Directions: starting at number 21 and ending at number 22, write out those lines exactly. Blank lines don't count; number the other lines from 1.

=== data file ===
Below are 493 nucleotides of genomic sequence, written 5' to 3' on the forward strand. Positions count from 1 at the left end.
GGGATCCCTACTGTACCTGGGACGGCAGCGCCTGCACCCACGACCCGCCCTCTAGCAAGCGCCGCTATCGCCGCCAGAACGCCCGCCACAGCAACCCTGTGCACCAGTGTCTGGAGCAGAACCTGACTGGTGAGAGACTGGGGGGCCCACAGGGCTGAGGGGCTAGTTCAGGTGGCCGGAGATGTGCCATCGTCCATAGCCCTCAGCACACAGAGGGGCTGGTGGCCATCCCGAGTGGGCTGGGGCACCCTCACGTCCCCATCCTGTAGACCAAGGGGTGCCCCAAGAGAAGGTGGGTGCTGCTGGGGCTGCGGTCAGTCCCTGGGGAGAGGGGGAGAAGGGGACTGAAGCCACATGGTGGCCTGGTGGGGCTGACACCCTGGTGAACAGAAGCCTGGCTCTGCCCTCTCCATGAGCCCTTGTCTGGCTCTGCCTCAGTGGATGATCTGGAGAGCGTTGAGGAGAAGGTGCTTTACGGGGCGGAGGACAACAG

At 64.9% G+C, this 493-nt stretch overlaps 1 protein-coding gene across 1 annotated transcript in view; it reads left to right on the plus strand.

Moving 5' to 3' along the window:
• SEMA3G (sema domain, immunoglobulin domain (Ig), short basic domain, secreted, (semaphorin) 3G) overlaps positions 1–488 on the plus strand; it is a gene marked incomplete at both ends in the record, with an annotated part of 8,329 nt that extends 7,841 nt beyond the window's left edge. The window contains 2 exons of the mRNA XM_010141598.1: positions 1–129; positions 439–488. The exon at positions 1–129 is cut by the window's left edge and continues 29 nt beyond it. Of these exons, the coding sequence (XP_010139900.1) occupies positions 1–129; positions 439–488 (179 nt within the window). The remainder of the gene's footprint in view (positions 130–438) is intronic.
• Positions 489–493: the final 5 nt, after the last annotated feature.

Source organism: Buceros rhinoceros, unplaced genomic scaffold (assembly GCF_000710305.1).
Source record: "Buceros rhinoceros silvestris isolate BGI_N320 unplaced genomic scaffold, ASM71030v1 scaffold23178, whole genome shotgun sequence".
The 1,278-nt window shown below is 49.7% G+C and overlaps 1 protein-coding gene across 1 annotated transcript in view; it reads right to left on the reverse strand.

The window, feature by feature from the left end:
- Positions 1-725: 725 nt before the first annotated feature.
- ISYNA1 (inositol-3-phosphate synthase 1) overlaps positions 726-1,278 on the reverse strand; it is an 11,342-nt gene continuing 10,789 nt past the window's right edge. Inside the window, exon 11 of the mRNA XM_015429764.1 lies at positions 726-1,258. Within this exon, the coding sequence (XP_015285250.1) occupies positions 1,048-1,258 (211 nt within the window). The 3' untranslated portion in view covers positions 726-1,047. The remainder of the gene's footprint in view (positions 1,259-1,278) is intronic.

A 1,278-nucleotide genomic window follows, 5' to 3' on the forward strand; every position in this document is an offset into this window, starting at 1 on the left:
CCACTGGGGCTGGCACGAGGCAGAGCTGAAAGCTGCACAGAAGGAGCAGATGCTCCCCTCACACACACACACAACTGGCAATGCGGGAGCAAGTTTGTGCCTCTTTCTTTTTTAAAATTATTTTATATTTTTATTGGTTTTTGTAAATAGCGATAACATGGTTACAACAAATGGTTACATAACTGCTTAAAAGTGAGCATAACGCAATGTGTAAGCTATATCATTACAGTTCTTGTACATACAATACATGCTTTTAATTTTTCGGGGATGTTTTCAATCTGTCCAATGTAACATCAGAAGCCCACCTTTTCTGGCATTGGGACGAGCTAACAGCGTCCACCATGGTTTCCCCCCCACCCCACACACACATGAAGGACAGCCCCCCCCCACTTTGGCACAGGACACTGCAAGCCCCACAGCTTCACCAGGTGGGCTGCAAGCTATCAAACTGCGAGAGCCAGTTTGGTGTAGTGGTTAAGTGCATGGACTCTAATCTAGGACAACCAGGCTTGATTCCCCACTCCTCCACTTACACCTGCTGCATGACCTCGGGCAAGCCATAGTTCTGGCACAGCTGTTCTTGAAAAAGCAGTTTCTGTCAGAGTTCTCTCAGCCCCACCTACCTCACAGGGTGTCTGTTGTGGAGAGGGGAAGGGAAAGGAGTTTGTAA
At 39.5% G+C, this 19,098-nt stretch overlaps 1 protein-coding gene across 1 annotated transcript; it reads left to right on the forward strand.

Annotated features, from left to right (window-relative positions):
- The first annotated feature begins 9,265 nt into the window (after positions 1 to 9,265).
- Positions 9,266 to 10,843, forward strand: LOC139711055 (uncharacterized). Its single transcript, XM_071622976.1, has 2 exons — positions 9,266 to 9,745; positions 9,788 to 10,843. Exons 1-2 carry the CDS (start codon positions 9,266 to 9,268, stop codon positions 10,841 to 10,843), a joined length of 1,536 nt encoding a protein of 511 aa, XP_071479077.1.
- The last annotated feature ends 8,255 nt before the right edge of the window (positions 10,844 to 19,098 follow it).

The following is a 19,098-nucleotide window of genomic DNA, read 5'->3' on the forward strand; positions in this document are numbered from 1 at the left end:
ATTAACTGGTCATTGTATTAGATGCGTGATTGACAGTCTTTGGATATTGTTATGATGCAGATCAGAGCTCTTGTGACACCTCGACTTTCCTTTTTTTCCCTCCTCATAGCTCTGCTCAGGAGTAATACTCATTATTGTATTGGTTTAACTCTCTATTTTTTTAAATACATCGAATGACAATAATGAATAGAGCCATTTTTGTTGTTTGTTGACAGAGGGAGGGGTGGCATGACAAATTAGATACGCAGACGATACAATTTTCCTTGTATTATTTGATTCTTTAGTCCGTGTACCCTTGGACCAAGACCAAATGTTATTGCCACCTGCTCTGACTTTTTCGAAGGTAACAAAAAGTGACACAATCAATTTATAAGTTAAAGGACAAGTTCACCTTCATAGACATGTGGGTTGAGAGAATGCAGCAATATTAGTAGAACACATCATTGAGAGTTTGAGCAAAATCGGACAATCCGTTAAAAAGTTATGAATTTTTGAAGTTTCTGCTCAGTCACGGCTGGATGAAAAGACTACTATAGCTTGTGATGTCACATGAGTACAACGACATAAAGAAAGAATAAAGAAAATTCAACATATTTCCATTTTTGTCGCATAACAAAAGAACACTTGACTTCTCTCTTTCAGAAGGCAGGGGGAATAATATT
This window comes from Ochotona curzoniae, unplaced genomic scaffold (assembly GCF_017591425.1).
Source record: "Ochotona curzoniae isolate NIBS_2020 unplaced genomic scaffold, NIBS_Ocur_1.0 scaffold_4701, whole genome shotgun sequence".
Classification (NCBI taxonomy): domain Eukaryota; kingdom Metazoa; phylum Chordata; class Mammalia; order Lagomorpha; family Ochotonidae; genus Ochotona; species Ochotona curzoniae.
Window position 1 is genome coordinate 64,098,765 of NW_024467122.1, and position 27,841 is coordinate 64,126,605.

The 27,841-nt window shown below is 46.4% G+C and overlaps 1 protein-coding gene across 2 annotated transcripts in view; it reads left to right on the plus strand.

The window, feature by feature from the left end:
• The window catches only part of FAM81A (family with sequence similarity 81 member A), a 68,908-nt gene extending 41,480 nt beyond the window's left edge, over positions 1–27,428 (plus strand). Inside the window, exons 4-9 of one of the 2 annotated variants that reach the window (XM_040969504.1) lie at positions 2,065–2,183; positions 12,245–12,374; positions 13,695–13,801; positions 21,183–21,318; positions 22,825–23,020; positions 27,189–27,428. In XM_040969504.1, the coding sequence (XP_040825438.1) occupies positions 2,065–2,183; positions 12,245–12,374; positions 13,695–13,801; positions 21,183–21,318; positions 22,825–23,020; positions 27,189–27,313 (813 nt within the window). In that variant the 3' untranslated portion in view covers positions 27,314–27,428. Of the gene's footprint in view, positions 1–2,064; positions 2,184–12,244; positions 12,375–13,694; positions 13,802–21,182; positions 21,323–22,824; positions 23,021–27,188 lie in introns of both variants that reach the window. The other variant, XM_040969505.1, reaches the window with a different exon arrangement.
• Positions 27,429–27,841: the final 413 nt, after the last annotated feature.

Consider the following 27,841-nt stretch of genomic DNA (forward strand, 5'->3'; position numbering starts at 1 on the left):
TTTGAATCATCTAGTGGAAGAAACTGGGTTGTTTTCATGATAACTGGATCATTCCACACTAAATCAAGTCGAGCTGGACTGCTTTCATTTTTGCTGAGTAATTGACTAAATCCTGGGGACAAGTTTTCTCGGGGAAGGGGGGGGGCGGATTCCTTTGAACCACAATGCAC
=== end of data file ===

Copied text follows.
ATTAACTGGTCATTGTATTAGATGCGTGATTGACAGTCTTTGGATATTGTTATGATGCAGATCAGAGCTCTTGTGACACCTCGACTTTCCTTTTTTTCCCTCCTCATAGCTCTGCTCAGGAGTAATACTCATTATTGTATTGGTTTAACTCTCTATTTTTTTAAATACATCGAATGACAATAATGAATAGAGCCATTTTTGTTGTTTGTTGACAGAGGGAGGGGTGGCATGACAAATTAGATACGCAGACGATACAATTTTCCTTGTATTATTTGATTCTTTAGTCCGTGTACCCTTGGACCAAGACCAAATGTTATTGCCACCTGCTCTGACTTTTTCGAAGGTAACAAAAAGTGACACAATCAATTTATAAGTTAAAGGACAAGTTCACCTTCATAGACATGTGGGTTGAGAGAATGCAGCAATATTAGTAGAACACATCATTGAGAGTTTGAGCAAAATCGGACAATCCGTTAAAAAGTTATGAATTTTTGAAGTTTCTGCTCAGTCACGGCTGGATGAAAAGACTACTATAGCTTGTGATGTCACATGAGTACAACGACATAAAGAAAGAATAAAGAAAATTCAACATATTTCCATTTTTGTCGCATAACAAAAGAACACTTGACTTCTCTCTTTCAGAAGGCAGGGGGAATAATATT
This window comes from Ochotona curzoniae, unplaced genomic scaffold (assembly GCF_017591425.1).